Using servant leadership philosophy, consulting and design company WD Partners develops a client list with big-name retailers.

A look at WD Partners' client list shows how far the Dublin-based retail consulting and design firm has come since architect Wolfgang Doerschlag founded the company in 1968 and landed his first account, York Steakhouse.

The lengthy list includes several dozen big-name retailers, restaurant chains and consumer goods companies including Walmart, Wendy's, Tim Hortons, Whole Foods Market, 7-Eleven convenience stores, Electrolux, Samsung, Frigidaire and Gap. Add it up, and the company has built a global reputation, having worked on projects in 77 countries across six continents over the years.

That is fitting since Doerschlag was an Austrian immigrant who lived the American dream of working hard and building a successful business, says his son, Chris Doerschlag, the current CEO at WD Partners.

"We have focused on a specific vertical (business segment), and that's the vertical of retail," Chris says. "It's been about understanding what we're good at and constantly trying to evolve our expertise and perspective of the retail market to help our clients with their business model."

Father and son remain close, with Chris calling his father, who retired in 1998, a friend and confidant whose work ethic and leadership style continue to influence him.

"The one thing my father spent time teaching me," he says, "was the concept of 'servant leadership'-that the more authority you have, the more responsibility you have as a leader to serve others. That has really been a cornerstone in my philosophy of creating a very lean organization and always trying to look for ways to destroy hierarchy. In essence, it's about rolling up your sleeves and doing the work that's required."

The work gets done in a number of ways for the multi-unit retail and restaurant companies served by the 400 WD Partners employees. About half work at the Dublin headquarters off Discovery Boulevard with the rest at offices in Irvine and San Francisco, Calif.; Charlotte, N.C.; Providence, R.I.; Toronto, Ont.; Halifax, Nova Scotia; and Mumbai, India.

The staff includes architects, engineers, designers, brand strategists and program managers who provide clients with expertise in the areas of strategy, design and brand consulting, digital integration, program management, consumer research, operations consulting and architecture and engineering.

Doerschlag says it's those people and the company's philosophy of giving them the freedom, flexibility and independence to excel that makes WD Partners successful.

"We've been able to create a culture that allows smart people to do their best work," he says. "It's about thinking freely and bringing up ideas-that no idea is a bad idea."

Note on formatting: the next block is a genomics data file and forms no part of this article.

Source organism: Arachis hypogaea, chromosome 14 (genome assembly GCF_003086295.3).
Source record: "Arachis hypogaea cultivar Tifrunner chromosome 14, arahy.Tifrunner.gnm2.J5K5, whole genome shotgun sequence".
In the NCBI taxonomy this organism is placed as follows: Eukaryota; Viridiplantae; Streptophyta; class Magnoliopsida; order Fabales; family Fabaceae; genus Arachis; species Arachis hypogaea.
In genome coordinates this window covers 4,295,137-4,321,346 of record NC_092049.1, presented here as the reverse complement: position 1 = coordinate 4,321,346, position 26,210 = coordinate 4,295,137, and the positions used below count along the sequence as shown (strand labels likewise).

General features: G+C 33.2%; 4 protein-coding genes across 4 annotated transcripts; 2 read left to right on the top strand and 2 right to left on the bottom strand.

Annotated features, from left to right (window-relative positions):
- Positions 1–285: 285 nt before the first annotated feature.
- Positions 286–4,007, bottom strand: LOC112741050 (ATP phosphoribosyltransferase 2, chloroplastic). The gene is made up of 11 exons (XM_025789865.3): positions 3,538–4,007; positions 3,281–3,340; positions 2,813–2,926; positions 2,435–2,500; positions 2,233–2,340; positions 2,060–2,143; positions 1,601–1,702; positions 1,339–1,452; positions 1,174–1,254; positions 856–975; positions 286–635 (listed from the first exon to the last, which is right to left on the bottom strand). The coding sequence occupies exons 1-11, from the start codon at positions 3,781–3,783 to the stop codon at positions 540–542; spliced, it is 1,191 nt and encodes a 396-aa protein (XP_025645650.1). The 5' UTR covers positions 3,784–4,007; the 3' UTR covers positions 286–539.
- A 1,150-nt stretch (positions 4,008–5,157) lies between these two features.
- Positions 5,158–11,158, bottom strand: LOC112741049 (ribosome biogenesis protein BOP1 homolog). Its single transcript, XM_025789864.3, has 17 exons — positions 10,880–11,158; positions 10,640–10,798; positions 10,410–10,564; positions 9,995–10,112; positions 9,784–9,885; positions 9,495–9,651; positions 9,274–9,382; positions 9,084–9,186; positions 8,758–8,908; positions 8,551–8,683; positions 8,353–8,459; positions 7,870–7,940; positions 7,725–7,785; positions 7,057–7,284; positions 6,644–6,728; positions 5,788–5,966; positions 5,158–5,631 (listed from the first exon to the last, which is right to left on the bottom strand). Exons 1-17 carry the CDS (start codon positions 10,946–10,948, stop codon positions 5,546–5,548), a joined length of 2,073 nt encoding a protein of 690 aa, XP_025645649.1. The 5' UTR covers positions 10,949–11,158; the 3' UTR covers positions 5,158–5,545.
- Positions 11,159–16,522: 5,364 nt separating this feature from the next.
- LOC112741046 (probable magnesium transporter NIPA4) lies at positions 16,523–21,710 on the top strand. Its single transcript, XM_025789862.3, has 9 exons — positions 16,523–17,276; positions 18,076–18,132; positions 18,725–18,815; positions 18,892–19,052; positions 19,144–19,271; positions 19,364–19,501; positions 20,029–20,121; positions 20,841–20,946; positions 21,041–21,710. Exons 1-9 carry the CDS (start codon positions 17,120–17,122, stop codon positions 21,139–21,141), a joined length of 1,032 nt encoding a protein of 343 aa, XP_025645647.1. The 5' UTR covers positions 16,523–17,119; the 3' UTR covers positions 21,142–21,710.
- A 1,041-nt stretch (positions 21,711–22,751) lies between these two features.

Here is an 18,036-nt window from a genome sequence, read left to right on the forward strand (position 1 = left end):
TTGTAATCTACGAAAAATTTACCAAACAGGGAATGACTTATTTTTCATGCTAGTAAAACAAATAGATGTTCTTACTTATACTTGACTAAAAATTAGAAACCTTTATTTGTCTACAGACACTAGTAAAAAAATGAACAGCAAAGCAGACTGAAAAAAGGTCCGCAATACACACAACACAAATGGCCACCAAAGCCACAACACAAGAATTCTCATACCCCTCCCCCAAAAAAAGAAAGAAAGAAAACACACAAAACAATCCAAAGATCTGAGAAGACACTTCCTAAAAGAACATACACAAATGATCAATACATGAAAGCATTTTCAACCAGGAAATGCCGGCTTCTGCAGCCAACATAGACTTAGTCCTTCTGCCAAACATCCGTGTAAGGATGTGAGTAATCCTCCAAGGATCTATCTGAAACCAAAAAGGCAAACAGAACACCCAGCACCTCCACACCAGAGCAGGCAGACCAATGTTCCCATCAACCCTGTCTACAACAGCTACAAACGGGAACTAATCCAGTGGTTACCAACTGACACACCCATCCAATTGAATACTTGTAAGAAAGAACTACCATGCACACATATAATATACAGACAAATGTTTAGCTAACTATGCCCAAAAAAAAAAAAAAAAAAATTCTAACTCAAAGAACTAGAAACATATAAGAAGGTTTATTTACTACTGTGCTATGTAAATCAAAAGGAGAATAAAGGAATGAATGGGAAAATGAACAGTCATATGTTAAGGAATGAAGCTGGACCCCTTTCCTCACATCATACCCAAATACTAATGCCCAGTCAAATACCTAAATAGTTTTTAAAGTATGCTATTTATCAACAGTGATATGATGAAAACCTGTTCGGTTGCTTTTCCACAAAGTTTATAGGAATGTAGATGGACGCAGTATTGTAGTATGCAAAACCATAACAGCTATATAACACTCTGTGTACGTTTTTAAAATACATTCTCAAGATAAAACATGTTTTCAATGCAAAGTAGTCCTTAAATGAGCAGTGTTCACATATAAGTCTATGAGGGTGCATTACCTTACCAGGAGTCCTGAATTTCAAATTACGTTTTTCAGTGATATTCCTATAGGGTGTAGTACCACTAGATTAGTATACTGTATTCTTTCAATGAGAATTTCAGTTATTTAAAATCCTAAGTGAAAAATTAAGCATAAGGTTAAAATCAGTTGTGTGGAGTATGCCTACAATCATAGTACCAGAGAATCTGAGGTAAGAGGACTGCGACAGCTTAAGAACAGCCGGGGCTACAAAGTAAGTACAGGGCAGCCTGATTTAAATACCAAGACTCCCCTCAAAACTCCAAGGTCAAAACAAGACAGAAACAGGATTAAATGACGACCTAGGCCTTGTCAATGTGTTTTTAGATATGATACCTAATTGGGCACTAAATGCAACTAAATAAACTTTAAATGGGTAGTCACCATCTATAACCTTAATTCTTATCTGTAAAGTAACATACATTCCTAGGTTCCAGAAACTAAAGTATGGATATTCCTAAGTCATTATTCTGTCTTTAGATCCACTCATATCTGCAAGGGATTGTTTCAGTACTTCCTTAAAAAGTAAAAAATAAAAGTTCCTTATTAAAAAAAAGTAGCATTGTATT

WD Partners' executives are frequently quoted in national and local media on trends and developments on the retail and restaurant fronts. The firm's research also draws media attention, including its 2013 study, "Amazon Can't Do That," on shoppers' views of online versus in-store experiences, and a 2014 study, "The Next Killer App: Stores," on digital retail technologies.

Given its track record, WD Partners has built an outstanding reputation in the retail industry, says Chris Boring, principal of Boulevard Strategies, a Dublin-based firm that provides retail and economic research and analysis to private- and public-sector clients. He even says two of the firm's executives, Lee Peterson in retail branding, strategy and design and Dennis Lombardi in food-service strategy, are viewed as icons in their fields.

As a whole, WD Partners is known for its strategic thinking on behalf of its clients, Boring says, as well as its ability to help them implement a strategy.

"That's an important skill set," he says. "They design something that is scalable and can be replicated across multiple environments… Anyone can design a pretty store, but you want that store to work as a sales vehicle. That requires strategic thinking."

Doerschlag says WD Partners has been built on innovation that allows the company to remain relevant to its clients.

"Innovation is something that's built into our DNA," he says. "It's something we do on a daily basis and drives our business model and our passion. In today's market with all the change we're seeing, innovation has to be part of our core philosophy… What we do very well at WD is leverage that innovation on behalf of our clients and our own culture. We don't ignore change, we embrace change."

Doerschlag also says he is optimistic about his company's future.

"We're very excited about the innovations that are on the horizon in terms of how we leverage technology," he says. "We'll continue to look at our global expansion and how we can help our clients grow globally."

Jeff Bell is a freelance writer.